Perhaps the most terrifying thing about a writer’s death is that they will never write new words. But their legacy will always remain, threaded through each line, each page, each profound and touching idea that found its way to print.
"The only regret I will have in dying is if it is not for love."
Rest in peace, Gabriel García Márquez. May the sublime beauty of your words live on.
8:04 pm • 24 April 2014 • 3 notes
Spent yesterday with my favourite human being, perusing all the changes in our primary school. It’s a weird kind of inertia, revisiting a place we spent 7 years of our lives in.
Seeing just how much has changed is also unsettling. I feel like everything should still be exactly the same as it was 8 years ago, because that’s the backdrop I see in my memories.
8:52 pm • 22 April 2014 • 5 notes
The Harbour Bridge & Opera House.
I love cities that are framed by bodies of water.
9:18 pm • 20 April 2014 • 4 notes
Anonymous asked: Hi! How do you think your language/writing/english got so good? You know so many words and you can can express yourself so beautifully. Did you just read a lot or note down new words etc?
My writing really isn’t that great, but thank you!!
It sounds obvious but the two things that have really helped me the most have been reading and writing. Doing Literature as a subject in high school really taught me to read with meaning and to appreciate the intricacies of language. I don’t write that often, but I’d definitely recommend it if you want to improve. Even just journaling or having a space where you’re consistently churning out words would be helpful.
9:00 pm • 19 April 2014 • 1 note
“You’re beautiful, but you’re empty…One couldn’t die for you. Of course, an ordinary passerby would think my rose looked just like you. But my rose, all on her own, is more important than all of you together, since she’s the one I’ve watered. Since she’s the one I put under glass, since she’s the one I sheltered behind the screen. Since she’s the one for whom I killed the caterpillars (except the two or three butterflies). Since she’s the one I listened to when she complained, or when she boasted, or even sometimes when she said nothing at all. Since she’s my rose.”
The Little Prince by Antoine de Saint-Exupéry
7:59 pm • 19 April 2014 • 4 notes
It’s Easter, and today I’ve been trying to make GREAT Friday happen, instead of Good Friday, mostly because I have an irrational hatred of the word “good.”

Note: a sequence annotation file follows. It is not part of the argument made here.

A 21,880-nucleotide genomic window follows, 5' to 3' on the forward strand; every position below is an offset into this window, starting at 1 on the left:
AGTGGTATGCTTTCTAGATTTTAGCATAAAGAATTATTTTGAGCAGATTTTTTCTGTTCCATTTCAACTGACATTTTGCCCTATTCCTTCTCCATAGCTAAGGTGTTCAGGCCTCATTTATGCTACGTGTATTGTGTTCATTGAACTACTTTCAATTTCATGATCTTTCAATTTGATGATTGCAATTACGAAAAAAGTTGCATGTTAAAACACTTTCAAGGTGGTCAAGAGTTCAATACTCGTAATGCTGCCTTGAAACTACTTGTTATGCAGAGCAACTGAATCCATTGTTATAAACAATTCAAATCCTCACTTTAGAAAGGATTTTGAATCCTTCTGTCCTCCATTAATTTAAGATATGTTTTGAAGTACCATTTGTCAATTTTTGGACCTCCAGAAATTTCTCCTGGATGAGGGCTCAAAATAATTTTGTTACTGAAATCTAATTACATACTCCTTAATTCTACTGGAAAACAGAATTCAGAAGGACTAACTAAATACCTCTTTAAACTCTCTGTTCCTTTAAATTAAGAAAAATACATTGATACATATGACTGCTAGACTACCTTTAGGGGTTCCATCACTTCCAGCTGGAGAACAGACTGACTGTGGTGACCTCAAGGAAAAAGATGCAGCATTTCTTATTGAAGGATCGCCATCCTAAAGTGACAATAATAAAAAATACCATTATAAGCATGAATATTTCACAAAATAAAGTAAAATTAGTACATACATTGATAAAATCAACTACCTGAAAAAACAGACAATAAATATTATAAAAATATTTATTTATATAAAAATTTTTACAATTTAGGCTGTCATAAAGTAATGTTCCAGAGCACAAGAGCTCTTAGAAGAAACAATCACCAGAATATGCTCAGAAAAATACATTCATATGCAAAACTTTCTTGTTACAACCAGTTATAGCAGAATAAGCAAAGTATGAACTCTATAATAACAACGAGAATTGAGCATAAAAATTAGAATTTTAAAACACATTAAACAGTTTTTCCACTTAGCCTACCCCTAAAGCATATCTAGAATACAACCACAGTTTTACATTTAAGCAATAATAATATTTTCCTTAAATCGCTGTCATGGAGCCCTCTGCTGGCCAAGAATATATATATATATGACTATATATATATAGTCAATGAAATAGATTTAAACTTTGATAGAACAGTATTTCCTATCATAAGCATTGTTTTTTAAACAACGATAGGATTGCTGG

Spent an hour this morning playing with my watercolours for the second time, and came up with this. I used Kiko Mizuhara’s beautiful face as a reference, but ended up impulsively distorting everything, so she’s essentially unrecognizable. I worked with a palette of blue, red, purple, black and a barely-discernible splash of yellow.
For a first attempt at something in this vein, I’m pretty happy with the result.
8:30 pm • 18 April 2014 • 14 notes
Anonymous asked: Hi there! Can I ask what your Communications course at RMIT is like? Like, what you're studying, how its different to the other Comms courses etc. I'm considering majoring in Media and Communications, so y'know - the 411 and hot gossip (and advice) would be coool. And what drove you to pursuing Communications in general? Sorry if this sounds a bit intrusive.
Hi lovely! Basically my course touches a LOT of different fields - advertising, PR, journalism & media, and because of this, I often feel like I’m not learning anything. It’s not theory-heavy at all, it’s just dipping your feet into different waters, which for some people is great, and for others this might not be preferable. The course itself isn’t much work (barely any) - we have no exams, only assessments.
I think the thing about wanting to work in comms is that you really have to learn on the job, and you have to be able to be extremely self-motivated if you want to succeed. The degree is nice to have (some consider it imperative if you want to find a job nowadays), and you learn a few things, but ultimately, you have to look for opportunities and capitalize on them.
I wanted to do comms because it’s a field that lets you delve into such a diverse range of companies and brands - it’s so ubiquitous, so you get that variety. I love writing and getting the opportunity to be creative, so that’s perfect. Hope this helped somewhat :)
9:58 pm • 16 April 2014
Animals at the Adelaide Zoo.
I’ve never seen so many animals so sexually active in such a small space.
8:30 pm • 15 April 2014 • 3 notes
“my bed is cold without you.”
— six word story
10:39 pm • 14 April 2014 • 8 notes
The quintessential tourist-in-Melbourne shot.
9:01 pm • 14 April 2014 • 15 notes
My slowly-accumulating collection of Penguin Classics.
Lolita by Vladmir Nabakov
Madame Bovary by Gustave Flaubert
The Little Prince by Antoine de Saint-Exupéry
High Fidelity by Nick Hornby
Love in the Time of Cholera by Gabriel Garcia Márquez
8:01 pm • 14 April 2014 • 141 notes
Sunday morning workspace.
I bought these watercolours when I was in Year 7 and used them a grand total of one time (great purchase, am I right). I’ve always shied away from painting, whether it’s with oils or acrylics or watercolours. I’ve always felt the most secure with pencils.
The other night, I was cleaning my old bedroom and ended up digging these watercolours from the recesses of storage, and resolved to actually make use of my $12 purchase (yes, I still remember how much they were).
So I whipped them out this morning, along with four malting brushes that I’m pretty sure I stole from the Grade Six art room (my 12-year-old self was a criminal) and got to work.
It’s jarring experimenting with a new medium - you’re not sure how it works, how to use it, or how to get the effect you want. But each time you use it, you learn. And this time, I learned that watercolours are an insane amount of fun to work with.
8:30 pm • 13 April 2014 • 49 notes